Music rights and music distribution: an interview with Timothy Trudeau: part 1

Hannah Boothby, Soundreef

Tim Trudeau is CEO of Syntax Creative. He has experience in all
areas of the music industry – he started out as an artist, and soon progressed
to artist management, promoting other musicians and brand building. In the late
‘90s, a revolutionary distribution deal he made meant that his band Sackcloth
Fashion could reach a national audience while still retaining all the rights to
their music. By the time he was 25, Trudeau was the president of a record label
that he co-founded. Many of the artists he helped launch are still touring full
time and successful to this day.

In part 1 of our interview, he discusses Soundreef, how to
sell music online, how the music business works and how to promote your music.

Timothy originally heard about Soundreef through Davide
D’Atri’s first startup, Beatpick, which led him to Soundreef. His company, Syntax Creative, is registered with Soundreef, and he’s pleased with
the results so far.

‘We’ve only been working with Soundreef for a short time – I
don’t think you have a full catalogue yet. I was impressed with how well it
performed with just the little bit of catalogue we did use so far.’

Syntax Creative works with over 100 record labels, but most
of their catalogue isn’t specifically for background use.

‘The majority of what we’re working with is commercially
released music. These are touring artists that travel the nation and maybe even
abroad, performing their music for audiences on radio and television.’

While touring is a main source of income for both
independent and major label bands, there are other ways artists can earn from
their music.

‘We do have a lot of instrumentals of the music that is
performed – take the vocals out and pass the instrumental versions around. That
opens up your ability to make money on that song in ways that you haven’t
before and we’ve been doing that for a long time, before we were a distributor
for other people’s music.’

Getting music used in a soundtrack can be a very efficient
way to make music.

‘I think it was around the year 2000 when we got our first
huge placement – it was a Michael Douglas movie. We were making music already,
but when we got a song placed in a major film, that’s when the lightbulb turned
on! We can work all year long, working our butts off, and make a little bit of
money, or you get one song licensed, one time, in one film, and that can change
everything – that can crush all other work you’ve done!’

‘So from the year 2000 on, we started a publishing company,
and we weren’t only exploiting our own work, but were looking for other writers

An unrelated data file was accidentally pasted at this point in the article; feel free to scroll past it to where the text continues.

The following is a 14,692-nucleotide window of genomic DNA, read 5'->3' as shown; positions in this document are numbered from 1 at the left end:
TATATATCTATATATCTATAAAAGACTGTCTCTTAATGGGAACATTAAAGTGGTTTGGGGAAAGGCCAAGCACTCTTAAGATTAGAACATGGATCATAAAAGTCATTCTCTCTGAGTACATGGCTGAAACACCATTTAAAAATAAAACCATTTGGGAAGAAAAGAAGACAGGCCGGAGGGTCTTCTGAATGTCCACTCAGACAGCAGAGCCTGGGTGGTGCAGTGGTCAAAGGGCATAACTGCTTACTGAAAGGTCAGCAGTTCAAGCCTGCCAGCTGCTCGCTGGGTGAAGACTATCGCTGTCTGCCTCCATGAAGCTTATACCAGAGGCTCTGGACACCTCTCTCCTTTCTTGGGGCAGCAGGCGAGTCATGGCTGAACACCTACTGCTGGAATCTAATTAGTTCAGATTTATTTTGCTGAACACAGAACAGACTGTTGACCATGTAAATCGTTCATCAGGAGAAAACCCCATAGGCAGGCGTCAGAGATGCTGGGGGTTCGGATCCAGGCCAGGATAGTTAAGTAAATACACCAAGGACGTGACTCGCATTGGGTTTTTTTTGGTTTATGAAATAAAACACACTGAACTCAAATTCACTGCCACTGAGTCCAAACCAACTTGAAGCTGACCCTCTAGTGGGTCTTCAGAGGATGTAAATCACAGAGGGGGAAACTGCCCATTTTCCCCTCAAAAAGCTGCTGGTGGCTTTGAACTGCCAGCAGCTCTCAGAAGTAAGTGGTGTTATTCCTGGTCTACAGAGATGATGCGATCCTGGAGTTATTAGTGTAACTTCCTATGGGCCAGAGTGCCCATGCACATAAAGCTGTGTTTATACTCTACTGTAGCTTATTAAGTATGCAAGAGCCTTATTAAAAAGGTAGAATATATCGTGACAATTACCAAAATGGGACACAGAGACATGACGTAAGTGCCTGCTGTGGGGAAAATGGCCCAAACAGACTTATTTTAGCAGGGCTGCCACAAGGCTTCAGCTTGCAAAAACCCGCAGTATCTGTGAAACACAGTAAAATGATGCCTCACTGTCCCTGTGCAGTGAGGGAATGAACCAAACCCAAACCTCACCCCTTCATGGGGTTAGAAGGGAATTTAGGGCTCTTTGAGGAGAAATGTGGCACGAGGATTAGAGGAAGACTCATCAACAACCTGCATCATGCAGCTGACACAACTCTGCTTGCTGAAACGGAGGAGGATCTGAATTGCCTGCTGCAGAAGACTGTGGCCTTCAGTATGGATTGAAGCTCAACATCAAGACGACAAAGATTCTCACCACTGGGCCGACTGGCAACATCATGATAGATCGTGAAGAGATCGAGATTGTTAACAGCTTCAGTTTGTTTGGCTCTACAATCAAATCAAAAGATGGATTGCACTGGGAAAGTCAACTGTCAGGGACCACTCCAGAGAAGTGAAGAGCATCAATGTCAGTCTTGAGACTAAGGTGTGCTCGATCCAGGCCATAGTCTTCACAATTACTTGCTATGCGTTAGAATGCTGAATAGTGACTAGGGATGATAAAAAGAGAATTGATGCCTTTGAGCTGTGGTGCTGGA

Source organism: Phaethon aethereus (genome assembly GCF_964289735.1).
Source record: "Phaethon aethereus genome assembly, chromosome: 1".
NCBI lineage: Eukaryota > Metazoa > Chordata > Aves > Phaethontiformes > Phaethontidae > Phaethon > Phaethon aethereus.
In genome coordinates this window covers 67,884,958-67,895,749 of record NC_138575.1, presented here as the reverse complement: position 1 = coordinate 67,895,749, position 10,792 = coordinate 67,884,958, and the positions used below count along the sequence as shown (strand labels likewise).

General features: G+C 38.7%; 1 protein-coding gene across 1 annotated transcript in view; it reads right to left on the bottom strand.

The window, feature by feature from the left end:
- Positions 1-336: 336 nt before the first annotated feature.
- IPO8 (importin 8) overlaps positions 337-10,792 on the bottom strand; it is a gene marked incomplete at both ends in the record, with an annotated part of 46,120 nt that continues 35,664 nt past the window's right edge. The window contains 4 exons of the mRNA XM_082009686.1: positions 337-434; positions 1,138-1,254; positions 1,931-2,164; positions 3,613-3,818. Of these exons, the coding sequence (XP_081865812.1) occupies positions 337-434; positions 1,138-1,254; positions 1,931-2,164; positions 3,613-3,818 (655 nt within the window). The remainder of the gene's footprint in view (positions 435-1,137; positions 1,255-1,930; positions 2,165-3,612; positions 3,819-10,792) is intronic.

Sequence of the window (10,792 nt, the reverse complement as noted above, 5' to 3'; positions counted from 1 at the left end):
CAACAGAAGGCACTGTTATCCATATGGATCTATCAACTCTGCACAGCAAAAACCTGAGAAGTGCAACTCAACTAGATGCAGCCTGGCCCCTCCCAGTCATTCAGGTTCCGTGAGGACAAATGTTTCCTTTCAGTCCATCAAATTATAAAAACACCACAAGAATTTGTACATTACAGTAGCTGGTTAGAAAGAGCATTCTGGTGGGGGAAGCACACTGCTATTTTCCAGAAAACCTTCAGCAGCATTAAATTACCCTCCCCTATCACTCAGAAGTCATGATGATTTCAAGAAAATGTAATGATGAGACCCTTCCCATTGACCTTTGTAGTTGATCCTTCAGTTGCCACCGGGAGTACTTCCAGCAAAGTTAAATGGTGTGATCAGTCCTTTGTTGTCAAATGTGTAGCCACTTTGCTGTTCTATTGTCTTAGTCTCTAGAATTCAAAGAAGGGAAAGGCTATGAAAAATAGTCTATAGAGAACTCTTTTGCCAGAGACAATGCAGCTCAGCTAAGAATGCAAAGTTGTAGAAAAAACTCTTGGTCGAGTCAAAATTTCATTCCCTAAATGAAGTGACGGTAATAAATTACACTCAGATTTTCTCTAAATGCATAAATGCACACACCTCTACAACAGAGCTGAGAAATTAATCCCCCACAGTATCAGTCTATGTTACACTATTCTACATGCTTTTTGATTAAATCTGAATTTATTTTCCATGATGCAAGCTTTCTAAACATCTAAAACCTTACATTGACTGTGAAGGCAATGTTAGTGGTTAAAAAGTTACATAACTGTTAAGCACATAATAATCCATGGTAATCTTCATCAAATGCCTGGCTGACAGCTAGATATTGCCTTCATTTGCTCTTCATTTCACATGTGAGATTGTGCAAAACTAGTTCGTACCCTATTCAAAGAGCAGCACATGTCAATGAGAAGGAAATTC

and people we could work with. So companies like Soundreef and others we
partnered with around the world have been excellent revenue streams for us, in
ways that most artists never even imagine, because they think music business is,
“make music and sell it to fans”. That’s the toughest way to make money on
music! But again, that’s what most people focus on.’

Tim has been in the music business a long time. Has he
noticed artists getting more savvy about music rights and music publishing?

‘Again, it’s really tough to speak about artists in general
because you’re always going to find someone out there who is the exception, but
I would say there seems to be a misunderstanding of how it all works.’

He thinks that this misunderstanding is to do with the way music
is conveyed to the consumer.

‘A lot of people that consume music are the next batch of
artists, so what they’re hearing on record, what they’re seeing in music
videos, is “educating” them how it works. The way they show business, the way
they talk about it or the way they portray it in music videos is completely off!
You have a brand new artist that is driving around a $250,000 vehicle that was
rented just for the music video, and then after the music video is done, he has
to turn it back in and go back to driving a regular car like the rest of us.
And so you have a lot of that that’s feeding into the ignorance of not only
established artists, but artists that are coming up.’

What does he think the biggest changes have been for artists?

‘The barrier of entry has definitely been lowered and that’s
not just iTunes, but iTunes is a part of that. So, for example, artists can now
walk into Guitar Center and spend $300 on recording equipment, run back home, get it set up in 30
minutes, record a song, upload it to digital retail through a distributor and
then it’s up within a week or so… then they start selling it, then… Honestly,
it’s not as easy as I’m making it sound, but still!’

Things were different in the ‘90s, when Trudeau was starting
out. Getting an artist off the ground was expensive, time consuming and
complicated.

‘You needed a huge partner – it’s like when you buy a house,
you need a bank that’s going to supply the upfront mortgage.’

You also needed backing and distribution, but this has
changed.

‘I don’t think it’s required any more – it still helps, but
it’s not required any more so you have a lot of independent artists who just
happen to be crafty with social networks and other things, and they’re able to
create a small platform that allows them to pay their bills. And that’s great because